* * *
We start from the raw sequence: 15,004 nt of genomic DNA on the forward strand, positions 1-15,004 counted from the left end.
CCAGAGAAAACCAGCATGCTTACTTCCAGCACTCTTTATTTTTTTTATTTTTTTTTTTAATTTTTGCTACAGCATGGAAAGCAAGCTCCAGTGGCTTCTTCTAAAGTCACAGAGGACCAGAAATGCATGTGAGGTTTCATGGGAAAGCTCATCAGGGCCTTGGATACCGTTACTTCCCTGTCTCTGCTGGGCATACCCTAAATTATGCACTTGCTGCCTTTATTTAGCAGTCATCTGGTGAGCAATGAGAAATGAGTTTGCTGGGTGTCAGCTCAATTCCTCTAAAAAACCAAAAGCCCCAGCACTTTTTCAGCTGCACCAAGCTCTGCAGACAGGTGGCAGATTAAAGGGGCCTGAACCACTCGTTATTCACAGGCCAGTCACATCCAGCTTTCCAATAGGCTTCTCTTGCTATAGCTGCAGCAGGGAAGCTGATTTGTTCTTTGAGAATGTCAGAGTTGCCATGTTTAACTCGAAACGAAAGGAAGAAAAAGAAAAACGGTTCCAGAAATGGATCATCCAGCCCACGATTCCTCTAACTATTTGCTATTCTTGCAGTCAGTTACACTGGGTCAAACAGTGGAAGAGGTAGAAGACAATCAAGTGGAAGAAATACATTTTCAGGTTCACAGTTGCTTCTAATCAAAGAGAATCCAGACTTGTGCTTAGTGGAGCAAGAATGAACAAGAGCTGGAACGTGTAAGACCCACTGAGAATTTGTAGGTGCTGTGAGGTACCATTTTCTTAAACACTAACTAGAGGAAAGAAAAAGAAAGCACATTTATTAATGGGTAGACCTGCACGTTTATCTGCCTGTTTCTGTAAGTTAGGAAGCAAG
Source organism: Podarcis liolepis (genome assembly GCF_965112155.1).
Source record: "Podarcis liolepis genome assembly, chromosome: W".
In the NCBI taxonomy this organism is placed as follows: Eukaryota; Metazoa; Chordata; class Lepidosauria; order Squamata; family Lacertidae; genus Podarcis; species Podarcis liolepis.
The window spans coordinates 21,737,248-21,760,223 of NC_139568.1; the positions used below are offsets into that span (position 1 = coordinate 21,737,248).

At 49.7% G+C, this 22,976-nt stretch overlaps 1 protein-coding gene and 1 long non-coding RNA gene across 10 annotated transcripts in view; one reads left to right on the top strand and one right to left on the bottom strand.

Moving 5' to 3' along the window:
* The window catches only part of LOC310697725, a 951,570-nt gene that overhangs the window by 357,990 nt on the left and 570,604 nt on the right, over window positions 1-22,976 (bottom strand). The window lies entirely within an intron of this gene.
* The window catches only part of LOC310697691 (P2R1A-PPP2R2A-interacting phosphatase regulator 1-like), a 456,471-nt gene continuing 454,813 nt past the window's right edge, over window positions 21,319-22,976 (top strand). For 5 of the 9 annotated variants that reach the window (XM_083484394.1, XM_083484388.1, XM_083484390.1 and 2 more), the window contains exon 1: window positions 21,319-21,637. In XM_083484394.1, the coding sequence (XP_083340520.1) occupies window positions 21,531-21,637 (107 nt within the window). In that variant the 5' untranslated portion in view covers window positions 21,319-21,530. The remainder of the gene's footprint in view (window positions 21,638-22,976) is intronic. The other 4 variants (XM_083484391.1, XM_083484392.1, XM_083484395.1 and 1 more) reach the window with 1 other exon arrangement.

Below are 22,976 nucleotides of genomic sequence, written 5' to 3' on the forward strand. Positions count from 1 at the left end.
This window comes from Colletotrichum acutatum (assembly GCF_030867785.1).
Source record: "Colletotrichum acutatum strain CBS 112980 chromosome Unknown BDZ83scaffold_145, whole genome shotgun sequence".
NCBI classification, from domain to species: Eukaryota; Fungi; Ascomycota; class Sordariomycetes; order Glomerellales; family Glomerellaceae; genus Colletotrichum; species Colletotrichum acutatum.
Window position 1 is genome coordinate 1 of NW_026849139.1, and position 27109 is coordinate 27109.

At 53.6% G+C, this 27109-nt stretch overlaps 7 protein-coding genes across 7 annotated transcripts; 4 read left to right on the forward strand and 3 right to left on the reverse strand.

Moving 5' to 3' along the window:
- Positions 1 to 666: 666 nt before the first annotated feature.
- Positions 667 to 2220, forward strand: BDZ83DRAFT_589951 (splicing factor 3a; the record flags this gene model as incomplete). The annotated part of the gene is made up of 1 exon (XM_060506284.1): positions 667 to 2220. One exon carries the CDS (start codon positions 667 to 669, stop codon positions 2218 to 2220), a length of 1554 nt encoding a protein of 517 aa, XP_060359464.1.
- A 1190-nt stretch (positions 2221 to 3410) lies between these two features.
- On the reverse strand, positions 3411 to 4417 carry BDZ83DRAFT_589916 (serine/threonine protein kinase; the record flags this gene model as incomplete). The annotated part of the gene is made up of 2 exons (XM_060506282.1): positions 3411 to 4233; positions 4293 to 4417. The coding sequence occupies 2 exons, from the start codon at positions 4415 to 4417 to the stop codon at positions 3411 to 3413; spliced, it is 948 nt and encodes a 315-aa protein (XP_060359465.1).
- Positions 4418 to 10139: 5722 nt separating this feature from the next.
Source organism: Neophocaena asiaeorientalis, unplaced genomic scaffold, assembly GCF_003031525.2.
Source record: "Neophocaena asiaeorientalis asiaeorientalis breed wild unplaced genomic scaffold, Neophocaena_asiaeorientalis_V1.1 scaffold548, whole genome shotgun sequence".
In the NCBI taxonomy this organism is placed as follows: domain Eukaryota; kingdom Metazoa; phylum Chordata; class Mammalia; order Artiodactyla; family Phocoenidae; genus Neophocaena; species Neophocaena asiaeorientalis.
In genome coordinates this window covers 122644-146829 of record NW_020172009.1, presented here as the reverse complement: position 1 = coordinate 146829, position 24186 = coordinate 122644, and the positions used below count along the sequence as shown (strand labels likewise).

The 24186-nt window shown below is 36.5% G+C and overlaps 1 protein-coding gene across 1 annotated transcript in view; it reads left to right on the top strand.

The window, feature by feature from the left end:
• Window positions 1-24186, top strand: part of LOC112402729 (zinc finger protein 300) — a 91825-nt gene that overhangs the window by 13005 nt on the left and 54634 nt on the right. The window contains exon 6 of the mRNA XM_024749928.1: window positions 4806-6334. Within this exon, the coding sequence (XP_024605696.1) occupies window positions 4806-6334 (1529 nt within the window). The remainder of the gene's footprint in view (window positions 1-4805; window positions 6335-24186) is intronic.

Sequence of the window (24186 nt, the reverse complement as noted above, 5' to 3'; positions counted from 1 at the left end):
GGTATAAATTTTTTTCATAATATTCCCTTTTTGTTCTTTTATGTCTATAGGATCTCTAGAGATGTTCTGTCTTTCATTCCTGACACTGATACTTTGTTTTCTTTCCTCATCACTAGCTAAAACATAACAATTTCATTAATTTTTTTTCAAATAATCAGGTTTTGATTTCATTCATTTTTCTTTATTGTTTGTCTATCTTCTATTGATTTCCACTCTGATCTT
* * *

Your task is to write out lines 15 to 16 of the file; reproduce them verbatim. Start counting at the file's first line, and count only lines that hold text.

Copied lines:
Window position 1 is genome coordinate 1 of NW_026849139.1, and position 27109 is coordinate 27109.

At 53.6% G+C, this 27109-nt stretch overlaps 7 protein-coding genes across 7 annotated transcripts; 4 read left to right on the forward strand and 3 right to left on the reverse strand.